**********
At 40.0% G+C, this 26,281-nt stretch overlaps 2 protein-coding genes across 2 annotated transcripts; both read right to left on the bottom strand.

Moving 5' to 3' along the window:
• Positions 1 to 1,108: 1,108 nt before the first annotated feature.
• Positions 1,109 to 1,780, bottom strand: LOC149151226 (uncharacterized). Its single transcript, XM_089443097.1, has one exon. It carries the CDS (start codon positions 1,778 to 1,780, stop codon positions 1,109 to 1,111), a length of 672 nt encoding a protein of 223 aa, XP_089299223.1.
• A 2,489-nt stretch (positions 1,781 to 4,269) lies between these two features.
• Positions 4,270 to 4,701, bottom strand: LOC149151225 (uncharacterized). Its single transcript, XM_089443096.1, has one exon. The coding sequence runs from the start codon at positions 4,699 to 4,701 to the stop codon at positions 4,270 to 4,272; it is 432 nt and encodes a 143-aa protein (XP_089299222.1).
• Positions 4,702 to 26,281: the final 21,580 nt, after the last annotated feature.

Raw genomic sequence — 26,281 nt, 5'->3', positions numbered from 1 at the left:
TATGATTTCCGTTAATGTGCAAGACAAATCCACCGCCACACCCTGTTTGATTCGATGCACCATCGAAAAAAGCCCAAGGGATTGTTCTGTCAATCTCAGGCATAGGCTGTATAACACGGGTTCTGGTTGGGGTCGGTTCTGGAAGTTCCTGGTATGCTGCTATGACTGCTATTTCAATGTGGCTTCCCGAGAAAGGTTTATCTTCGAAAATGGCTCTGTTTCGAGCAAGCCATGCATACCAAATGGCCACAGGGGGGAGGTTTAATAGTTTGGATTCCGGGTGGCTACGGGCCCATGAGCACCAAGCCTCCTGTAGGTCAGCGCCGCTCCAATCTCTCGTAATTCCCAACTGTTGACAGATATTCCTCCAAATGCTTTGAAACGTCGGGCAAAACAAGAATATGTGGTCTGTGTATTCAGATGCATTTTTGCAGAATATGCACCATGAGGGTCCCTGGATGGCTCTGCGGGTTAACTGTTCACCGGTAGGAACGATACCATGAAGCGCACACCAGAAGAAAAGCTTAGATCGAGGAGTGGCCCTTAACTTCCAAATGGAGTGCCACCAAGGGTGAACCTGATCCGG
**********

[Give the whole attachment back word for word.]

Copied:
At 40.0% G+C, this 26,281-nt stretch overlaps 2 protein-coding genes across 2 annotated transcripts; both read right to left on the bottom strand.

Moving 5' to 3' along the window:
• Positions 1 to 1,108: 1,108 nt before the first annotated feature.
• Positions 1,109 to 1,780, bottom strand: LOC149151226 (uncharacterized). Its single transcript, XM_089443097.1, has one exon. It carries the CDS (start codon positions 1,778 to 1,780, stop codon positions 1,109 to 1,111), a length of 672 nt encoding a protein of 223 aa, XP_089299223.1.
• A 2,489-nt stretch (positions 1,781 to 4,269) lies between these two features.
• Positions 4,270 to 4,701, bottom strand: LOC149151225 (uncharacterized). Its single transcript, XM_089443096.1, has one exon. The coding sequence runs from the start codon at positions 4,699 to 4,701 to the stop codon at positions 4,270 to 4,272; it is 432 nt and encodes a 143-aa protein (XP_089299222.1).
• Positions 4,702 to 26,281: the final 21,580 nt, after the last annotated feature.

Raw genomic sequence — 26,281 nt, 5'->3', positions numbered from 1 at the left:
TATGATTTCCGTTAATGTGCAAGACAAATCCACCGCCACACCCTGTTTGATTCGATGCACCATCGAAAAAAGCCCAAGGGATTGTTCTGTCAATCTCAGGCATAGGCTGTATAACACGGGTTCTGGTTGGGGTCGGTTCTGGAAGTTCCTGGTATGCTGCTATGACTGCTATTTCAATGTGGCTTCCCGAGAAAGGTTTATCTTCGAAAATGGCTCTGTTTCGAGCAAGCCATGCATACCAAATGGCCACAGGGGGGAGGTTTAATAGTTTGGATTCCGGGTGGCTACGGGCCCATGAGCACCAAGCCTCCTGTAGGTCAGCGCCGCTCCAATCTCTCGTAATTCCCAACTGTTGACAGATATTCCTCCAAATGCTTTGAAACGTCGGGCAAAACAAGAATATGTGGTCTGTGTATTCAGATGCATTTTTGCAGAATATGCACCATGAGGGTCCCTGGATGGCTCTGCGGGTTAACTGTTCACCGGTAGGAACGATACCATGAAGCGCACACCAGAAGAAAAGCTTAGATCGAGGAGTGGCCCTTAACTTCCAAATGGAGTGCCACCAAGGGTGAACCTGATCCGG